Parameswara Jetty scene photograph

Photograph of Parameswara Jetty river scene

I found some time recently to work on a painting. The scene was taken from a boat jetty called “Parameswara Jetty” at a river in Melaka, Malaysia. The painting was completed within 3-4 days.

Digital photograph copied on paper over drawing table

Digital photograph copied on paper over drawing table

Parameswara Jetty light colored areas rendered

Parameswara Jetty light colored areas rendered

Masking tape on paper over bright areas

Masking tape on paper over bright areas

First, there is the selection of a photograph. The photograph was taken on 14 Feb 2014 while I was waiting to board one of the motor launches that will take me to a ship anchored off the coast of Melaka, Malaysia. It was quite early in the morning, and the sun was still low over the horizon. The area was surrounded by 3-storied buildings. Some patches of light could be seen filtering through the surrounding buildings which lighted up the upper portions of the boats and jetty. The far off building at the far bank of the river was not blocked by anything, so it remained well lighted.

The air was still cool. The river water was calm. There was hardly any wind to disturb the surface of the water. The water was dark, influenced by the contents of the surrounding damp moss and the shadow from the wooden jetty and the river bank. The reflections were bright in some parts contrasting sharply against the dark shadow areas. Somehow it gave an impression of calm and refreshing coolness.

Parameswara Jetty more details added

Parameswara Jetty more details added

I managed to take a few shots of the scene on my camera before I was called to board the motor launch and start my journey. Well, that began another story.

But this story is about my creation story – Creating Parameswara 1. And it happened back at my studio …

Parameswara Jetty painting completed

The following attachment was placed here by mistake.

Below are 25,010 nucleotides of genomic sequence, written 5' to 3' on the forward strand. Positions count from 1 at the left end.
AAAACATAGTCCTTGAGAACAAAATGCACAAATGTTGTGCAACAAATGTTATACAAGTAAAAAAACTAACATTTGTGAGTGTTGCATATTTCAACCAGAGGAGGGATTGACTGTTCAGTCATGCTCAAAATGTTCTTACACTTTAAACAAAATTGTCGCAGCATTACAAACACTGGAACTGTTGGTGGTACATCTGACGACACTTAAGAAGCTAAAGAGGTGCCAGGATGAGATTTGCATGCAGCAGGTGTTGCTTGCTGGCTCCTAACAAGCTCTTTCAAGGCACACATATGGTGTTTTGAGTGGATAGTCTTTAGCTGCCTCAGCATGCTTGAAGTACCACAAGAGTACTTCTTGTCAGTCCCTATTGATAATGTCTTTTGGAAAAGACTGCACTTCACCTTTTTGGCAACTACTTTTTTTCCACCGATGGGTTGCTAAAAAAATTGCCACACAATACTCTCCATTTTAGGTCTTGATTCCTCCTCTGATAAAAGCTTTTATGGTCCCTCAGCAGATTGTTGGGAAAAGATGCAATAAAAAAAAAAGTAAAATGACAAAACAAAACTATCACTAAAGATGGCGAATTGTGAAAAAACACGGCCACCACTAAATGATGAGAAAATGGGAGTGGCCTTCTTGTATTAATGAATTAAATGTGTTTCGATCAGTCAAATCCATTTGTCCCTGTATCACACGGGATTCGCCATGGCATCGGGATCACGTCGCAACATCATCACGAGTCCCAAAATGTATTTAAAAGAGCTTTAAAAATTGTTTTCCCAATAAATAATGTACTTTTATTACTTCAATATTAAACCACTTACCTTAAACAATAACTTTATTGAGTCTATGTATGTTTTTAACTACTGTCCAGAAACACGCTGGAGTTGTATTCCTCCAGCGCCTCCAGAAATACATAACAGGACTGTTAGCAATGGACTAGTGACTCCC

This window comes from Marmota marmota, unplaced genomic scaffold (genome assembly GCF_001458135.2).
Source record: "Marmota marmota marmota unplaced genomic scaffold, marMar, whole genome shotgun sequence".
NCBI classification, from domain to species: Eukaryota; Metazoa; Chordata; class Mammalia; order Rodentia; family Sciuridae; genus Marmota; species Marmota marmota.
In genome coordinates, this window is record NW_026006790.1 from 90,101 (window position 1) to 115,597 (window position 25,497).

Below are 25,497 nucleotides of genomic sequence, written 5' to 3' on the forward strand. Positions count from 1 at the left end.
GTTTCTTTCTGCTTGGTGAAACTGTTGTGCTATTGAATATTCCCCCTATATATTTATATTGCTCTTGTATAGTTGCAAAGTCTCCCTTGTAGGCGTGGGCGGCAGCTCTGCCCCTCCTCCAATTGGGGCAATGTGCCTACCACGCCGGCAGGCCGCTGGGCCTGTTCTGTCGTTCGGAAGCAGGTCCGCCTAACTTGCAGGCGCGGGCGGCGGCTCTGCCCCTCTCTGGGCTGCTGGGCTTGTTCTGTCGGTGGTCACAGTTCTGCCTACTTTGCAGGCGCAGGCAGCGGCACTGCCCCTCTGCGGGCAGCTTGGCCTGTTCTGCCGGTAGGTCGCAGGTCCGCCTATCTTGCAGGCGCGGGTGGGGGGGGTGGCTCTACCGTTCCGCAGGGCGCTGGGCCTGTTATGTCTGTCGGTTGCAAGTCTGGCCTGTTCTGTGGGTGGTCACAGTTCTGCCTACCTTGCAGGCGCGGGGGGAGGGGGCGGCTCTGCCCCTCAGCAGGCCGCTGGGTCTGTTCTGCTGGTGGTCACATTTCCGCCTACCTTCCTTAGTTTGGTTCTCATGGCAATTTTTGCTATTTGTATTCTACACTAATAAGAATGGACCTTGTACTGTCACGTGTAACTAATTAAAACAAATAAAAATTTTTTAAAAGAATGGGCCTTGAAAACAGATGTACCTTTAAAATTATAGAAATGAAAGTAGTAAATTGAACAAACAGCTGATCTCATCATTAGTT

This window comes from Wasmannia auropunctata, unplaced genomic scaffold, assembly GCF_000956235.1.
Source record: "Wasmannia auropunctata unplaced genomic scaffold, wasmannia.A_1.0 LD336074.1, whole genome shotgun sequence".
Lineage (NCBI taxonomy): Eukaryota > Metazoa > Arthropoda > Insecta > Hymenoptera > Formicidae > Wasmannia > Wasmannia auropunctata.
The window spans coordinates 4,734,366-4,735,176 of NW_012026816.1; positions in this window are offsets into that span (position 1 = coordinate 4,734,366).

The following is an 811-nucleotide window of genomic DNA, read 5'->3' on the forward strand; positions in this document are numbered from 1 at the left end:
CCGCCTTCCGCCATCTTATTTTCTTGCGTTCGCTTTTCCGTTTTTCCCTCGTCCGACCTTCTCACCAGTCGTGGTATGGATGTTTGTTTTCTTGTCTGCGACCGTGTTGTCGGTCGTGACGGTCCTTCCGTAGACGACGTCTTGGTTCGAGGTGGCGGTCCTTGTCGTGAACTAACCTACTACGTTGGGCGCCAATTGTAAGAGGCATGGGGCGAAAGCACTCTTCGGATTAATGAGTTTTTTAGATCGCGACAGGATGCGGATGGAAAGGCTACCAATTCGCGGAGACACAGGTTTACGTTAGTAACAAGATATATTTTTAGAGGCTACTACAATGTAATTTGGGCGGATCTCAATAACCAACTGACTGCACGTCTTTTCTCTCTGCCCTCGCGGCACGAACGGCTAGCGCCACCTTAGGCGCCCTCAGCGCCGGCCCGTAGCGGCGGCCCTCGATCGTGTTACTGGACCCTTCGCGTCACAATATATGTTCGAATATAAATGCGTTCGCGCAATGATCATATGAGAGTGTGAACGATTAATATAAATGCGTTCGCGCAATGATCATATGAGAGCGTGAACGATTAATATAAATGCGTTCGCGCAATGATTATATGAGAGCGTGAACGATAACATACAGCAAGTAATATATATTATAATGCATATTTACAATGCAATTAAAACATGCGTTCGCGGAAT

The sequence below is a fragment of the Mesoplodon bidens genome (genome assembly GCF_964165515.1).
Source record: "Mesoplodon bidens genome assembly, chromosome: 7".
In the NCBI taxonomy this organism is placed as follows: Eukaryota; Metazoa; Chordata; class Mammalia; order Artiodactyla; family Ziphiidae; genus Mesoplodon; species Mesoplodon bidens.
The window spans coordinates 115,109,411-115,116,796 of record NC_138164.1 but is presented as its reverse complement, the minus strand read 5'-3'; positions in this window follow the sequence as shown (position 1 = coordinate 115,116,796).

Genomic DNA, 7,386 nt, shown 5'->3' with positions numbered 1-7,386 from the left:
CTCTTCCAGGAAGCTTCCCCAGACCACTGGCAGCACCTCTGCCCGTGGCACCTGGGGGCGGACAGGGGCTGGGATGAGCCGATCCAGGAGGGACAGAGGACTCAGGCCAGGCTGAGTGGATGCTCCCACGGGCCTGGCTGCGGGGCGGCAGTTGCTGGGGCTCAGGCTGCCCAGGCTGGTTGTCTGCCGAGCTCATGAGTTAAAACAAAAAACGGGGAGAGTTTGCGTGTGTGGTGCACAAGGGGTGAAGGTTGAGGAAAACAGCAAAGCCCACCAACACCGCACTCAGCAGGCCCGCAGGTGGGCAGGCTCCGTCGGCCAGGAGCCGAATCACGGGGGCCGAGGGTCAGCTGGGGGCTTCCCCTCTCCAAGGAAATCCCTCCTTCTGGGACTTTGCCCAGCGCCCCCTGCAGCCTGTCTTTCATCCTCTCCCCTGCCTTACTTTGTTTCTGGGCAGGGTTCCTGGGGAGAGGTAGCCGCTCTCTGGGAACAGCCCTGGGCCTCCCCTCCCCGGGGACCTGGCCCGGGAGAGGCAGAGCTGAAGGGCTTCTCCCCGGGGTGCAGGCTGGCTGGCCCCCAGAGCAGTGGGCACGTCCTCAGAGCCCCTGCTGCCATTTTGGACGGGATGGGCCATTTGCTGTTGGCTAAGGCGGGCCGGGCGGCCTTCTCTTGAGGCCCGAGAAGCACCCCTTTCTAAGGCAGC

Parameswara Jetty painting completed

As usual, I would do a sketch of the selected scene with my pencil on the watercolor paper.

Then I would covered up the light areas with masking tape so that I can freely apply wet color from my brush for the sky and water without any restrictions. Usually it would be better to work very fast to lay up large areas of sky and water in bold, wide strokes, on the paper. The paper itself was laid on my specially designed table top with a slight slope. In this way, the color washes tend to move towards the lower portion of the paper as soon as it was brushed on. I would continue the same sweeping horizontal strokes, progressively diluting the color as I move towards the horizon in the picture so as to create a gradual shift of color density effectively differentiating the near sky from the far sky over the horizon.

The same effect was carried out for the water, with some difference. The water is more complicating. It has shadows, reflections, waves, depth and floating or standing objects and its own color. Essentially, it must look naturally like water.

The color of the water was also more complicated. As most of the darker areas were in the shadow, I would prepare more of a mixture of prussian blue, and burnt sienna colors in the foreground in addition to the reflected colors.

The finishing touches on the painting were made to the bright orange-red life-buoys. The ripples in the foreground water and the reflected water further were added in to suggest movement.

Do you like the result? You can see the finished painting which you can enlarge at my gallery – Thomas’ Gallery – on this blog.